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Labour demand, education and the dynamics of social exclusion


This proposal outlines a programme of research which will study the dynamics of social integration and exclusion among a number of groups at risk (young people, females, migrants and unemployed) in Europe, against a background of structural changes in European labour markets arising from technical progress, market integration, and a variety of differences in educational and training programmes.

The proposed research agenda has three key objectives:

- to analyse the effects of technological change on the demand for labour in terms of education and skills,

- to develop new indicators of 'social exclusion' and new analytical techniques to explore the dynamics of exclusion for problems groups,
- to investigate how different labour market, educational, immigration and social policies have moderated this process, and to suggest alternative policy directions.

A major contribution will aim at methodological advances in the analysis of multidimensional indicators of social exclusion. While labour market and income outcomes are important, aspects such as types and location of housing (e.g. 'ghettos'), access to public services, crime, health and the nature of social networks are also essential. Social exclusion should also be viewed as a relative concept that changes over time and differs between cultures.
The research will also emphasise the sequential nature of social exclusion, which can be halted and even reversed. Technological change will be considered as a major cause. The dynamics of social exclusion and the role of training will be studied over time using panel data and for particular groups at risk.

The proposed research will be co-ordinated by the Centre for Economic Policy Research (CEPR), and will involve the collaboration of ten research teams drawn from a variety of disciplines (demography, sociology, political science, economic history, labour economics, educational economics, gender economics, economics of technical change, international economics, institutional economics, econometrics and statistics).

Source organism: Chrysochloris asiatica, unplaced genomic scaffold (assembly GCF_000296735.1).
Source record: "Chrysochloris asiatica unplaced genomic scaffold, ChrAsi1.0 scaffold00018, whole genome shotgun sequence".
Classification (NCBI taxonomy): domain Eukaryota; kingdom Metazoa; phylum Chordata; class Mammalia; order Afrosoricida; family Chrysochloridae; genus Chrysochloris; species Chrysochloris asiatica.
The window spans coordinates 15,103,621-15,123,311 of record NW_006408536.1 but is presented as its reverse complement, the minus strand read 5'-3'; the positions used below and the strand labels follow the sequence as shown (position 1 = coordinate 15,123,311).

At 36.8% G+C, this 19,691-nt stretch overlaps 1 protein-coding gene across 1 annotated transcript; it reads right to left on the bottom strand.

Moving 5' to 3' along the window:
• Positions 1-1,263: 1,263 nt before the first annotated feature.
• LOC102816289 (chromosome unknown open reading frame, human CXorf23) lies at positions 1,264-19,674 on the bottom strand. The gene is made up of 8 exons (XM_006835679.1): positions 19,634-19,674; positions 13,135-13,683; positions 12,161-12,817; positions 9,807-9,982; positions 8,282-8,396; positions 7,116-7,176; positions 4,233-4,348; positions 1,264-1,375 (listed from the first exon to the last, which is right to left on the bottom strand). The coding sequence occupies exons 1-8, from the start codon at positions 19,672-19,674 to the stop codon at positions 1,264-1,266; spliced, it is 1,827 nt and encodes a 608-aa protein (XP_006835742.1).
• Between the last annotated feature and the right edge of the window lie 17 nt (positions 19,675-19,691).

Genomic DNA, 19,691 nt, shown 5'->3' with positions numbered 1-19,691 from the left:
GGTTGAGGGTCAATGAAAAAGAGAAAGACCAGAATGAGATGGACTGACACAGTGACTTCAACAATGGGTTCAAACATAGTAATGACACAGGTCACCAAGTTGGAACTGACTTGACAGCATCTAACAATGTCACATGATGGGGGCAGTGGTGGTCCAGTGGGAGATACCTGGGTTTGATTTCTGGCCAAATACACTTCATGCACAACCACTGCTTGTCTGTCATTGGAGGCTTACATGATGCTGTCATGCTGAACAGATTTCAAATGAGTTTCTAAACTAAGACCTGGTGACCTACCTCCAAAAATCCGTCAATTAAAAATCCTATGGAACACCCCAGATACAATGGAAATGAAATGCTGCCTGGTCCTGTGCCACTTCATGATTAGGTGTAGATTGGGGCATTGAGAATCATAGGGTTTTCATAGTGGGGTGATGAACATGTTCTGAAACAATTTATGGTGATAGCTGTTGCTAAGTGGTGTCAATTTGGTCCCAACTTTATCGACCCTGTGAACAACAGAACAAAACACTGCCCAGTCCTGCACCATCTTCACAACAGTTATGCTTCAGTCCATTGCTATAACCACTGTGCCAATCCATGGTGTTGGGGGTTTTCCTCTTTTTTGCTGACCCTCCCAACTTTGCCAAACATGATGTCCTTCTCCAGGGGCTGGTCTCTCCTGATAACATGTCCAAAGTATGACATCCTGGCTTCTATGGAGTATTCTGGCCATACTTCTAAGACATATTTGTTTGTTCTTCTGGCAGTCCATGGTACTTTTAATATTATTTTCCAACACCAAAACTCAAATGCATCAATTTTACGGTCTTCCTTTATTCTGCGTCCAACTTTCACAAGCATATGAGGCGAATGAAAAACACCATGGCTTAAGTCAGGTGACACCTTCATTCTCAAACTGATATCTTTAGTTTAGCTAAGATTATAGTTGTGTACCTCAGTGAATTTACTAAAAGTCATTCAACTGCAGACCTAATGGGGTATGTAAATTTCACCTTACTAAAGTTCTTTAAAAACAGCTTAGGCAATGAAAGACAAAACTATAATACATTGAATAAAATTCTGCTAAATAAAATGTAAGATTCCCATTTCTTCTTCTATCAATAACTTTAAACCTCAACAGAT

The collaboration of teams from Ireland, the UK, Denmark, Sweden, Germany, France, Italy, Spain, Portugal and Israel is essential to the achievement of the research objectives. These countries provide an ideal natural experiment: they display strong contrasts in the scale, character and timing of important processes of social inclusion and exclusion, such as female work, immigration, unemployment and differences in training and educational systems. There are also, however, similarities between subsets of these countries, such as particular migration experiences, unemployment processes and the general threat of technical change. The contrasts will provide a sharp test of the methodology which underlies the proposed research.

In addition, the contrasting national experiences will help to distinguish purely national and local aspects of social exclusion from those structural features common throughout the EU. The research will be based on the intensive use of large-scale panel datasets, and the development of new 'register-based' surveys.

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